Published: 11/2/2020 1:54:38 PM
Modified: 11/2/2020 1:54:30 PM
ATHOL — Twenty-two years ago, an attempt by the principal of Athol High School to move away from the caricature of a Native America as the representative of the school’s athletic teams caused a commotion in town. It was 1998, and then-principal Randi Shenkman, without any fanfare, began removing signs around the school that included the cartoonish, scowling, tomahawk-wielding “Indian,” the symbol of the Athol High School Red Raiders.
Vocal community opposition to the move motivated Shenkman to relent in her efforts.
This Wednesday, a public hearing will be held remotely to discuss the possibility of jettisoning the Red Raider name and logo once and for all.
Athol Royalston Regional School District Superintendent Darcy Fernandes, an African American, has spent much of her life battling racial insensitivity and stereotyping. In an exchange of emails with the Athol Daily News, Fernandes said she thinks it’s time a change was made. “It’s not anyone’s place to decide for the indigenous people of our nation what is offensive and what is not when it comes to their culture,” she began. “It is their right to make this decision. I’m fully in support of the removal of the Native American mascot. The intolerance and harm promoted by these ‘Indian’ sports mascots, logos, or symbols, have very real consequences for Native people.”
Fernandes said Native Americans do not see the names and logos as respectful, and they are certainly not complimentary.
“Specifically,” she said, “rather than honoring Native peoples, these caricatures and stereotypes are harmful, perpetuate negative stereotypes of America’s first peoples, and contribute to a disregard for the personhood of Native peoples.
“As documented in a comprehensive review of decades of social science research, derogatory ‘Indian’ sports mascots have serious psychological, social and cultural consequences for Native Americans, especially Native youth. Of today’s American Indian and Alaska Native population, those under the age of 18 make up 32 percent, and Native youth under the age of 24 represent nearly half, or 42 percent, of the entire Native population.”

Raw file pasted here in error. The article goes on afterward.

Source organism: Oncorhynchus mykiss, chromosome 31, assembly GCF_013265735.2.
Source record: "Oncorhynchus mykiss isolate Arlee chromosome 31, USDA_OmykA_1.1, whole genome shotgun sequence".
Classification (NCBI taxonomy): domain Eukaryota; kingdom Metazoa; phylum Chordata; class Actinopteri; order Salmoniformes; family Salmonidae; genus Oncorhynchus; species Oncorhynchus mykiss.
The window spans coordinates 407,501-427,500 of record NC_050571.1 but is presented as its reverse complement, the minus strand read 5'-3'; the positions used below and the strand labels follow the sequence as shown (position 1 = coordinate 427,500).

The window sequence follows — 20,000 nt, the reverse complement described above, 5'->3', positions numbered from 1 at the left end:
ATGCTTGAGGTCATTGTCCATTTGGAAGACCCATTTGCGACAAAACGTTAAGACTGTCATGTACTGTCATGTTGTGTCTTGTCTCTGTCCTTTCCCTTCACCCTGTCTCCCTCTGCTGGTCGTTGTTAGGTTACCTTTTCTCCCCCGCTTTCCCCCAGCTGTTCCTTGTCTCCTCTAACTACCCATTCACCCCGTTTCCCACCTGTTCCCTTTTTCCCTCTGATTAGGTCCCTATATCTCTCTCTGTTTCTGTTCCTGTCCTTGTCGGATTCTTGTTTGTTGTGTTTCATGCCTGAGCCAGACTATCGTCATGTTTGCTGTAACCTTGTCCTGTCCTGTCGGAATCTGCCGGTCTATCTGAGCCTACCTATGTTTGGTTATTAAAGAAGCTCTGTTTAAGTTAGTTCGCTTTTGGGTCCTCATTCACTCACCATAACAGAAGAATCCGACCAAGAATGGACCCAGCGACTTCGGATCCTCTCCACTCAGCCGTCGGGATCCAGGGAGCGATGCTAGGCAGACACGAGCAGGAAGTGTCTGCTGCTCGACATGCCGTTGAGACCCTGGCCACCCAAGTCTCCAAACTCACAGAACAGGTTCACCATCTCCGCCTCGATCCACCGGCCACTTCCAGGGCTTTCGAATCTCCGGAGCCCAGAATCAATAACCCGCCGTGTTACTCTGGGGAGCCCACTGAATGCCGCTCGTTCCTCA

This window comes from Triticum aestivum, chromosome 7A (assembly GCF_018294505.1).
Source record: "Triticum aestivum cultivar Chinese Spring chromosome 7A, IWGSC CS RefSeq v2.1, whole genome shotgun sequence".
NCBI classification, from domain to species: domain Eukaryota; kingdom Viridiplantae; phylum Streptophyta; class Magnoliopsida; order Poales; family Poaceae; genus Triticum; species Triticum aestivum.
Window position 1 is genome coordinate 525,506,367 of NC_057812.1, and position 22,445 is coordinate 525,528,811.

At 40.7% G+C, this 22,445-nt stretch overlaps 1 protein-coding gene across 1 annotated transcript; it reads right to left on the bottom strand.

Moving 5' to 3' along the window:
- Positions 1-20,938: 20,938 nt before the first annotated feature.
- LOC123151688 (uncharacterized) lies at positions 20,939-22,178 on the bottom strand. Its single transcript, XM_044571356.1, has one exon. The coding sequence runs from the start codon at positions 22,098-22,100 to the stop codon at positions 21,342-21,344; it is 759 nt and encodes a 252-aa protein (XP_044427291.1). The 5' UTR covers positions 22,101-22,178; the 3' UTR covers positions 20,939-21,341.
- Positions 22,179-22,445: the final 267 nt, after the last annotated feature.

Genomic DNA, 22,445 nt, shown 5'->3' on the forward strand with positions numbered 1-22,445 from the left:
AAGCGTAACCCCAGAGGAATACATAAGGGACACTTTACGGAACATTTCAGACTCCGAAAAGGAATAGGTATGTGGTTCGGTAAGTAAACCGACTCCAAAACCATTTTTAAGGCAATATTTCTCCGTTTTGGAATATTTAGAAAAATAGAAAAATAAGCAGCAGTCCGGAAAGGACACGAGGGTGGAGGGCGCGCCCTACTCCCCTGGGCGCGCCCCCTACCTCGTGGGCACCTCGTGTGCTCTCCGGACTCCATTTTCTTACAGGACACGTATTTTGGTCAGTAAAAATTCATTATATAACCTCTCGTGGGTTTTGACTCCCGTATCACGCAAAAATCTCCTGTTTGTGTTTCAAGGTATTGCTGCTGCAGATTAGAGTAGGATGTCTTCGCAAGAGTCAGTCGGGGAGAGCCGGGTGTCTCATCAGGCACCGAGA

She argued that the stereotypes perpetuated by sports logos lead some to target Native Americans for violence.
“Most concerning in considering negative stereotypes of Native people,” said Fernandes, “are the alarmingly high rates of hate crimes against Native people. According to a Department of Justice analysis: ‘American Indians are more likely that people of other races to experience violence at the hands of someone of a different race.’”
She concluded by saying, “These factors together indicate a very real need to take immediate action in a number of areas, including the removal of harmful images, as well as the education of the general public, to diffuse additional hateful activity against Native peoples.”
Asked if she is concerned that, given the political and racial divisions extant in the country, raising this issue at this time could lead to more division in the community, Fernandes said the issue needs to be confronted, regardless of the political climate.
“The issue has been raised by community members,” she explained. “In this current climate, it appears that communities need to see action to feel as if the America they are a part of is open to a new way of doing business. The tension has come from a lack of movement. We will not see the tension subside until actions are taken to show that life will be different.”
Wednesday’s remote meeting begins at 6:30 p.m. For information, call the main district office at 978-249-2400.
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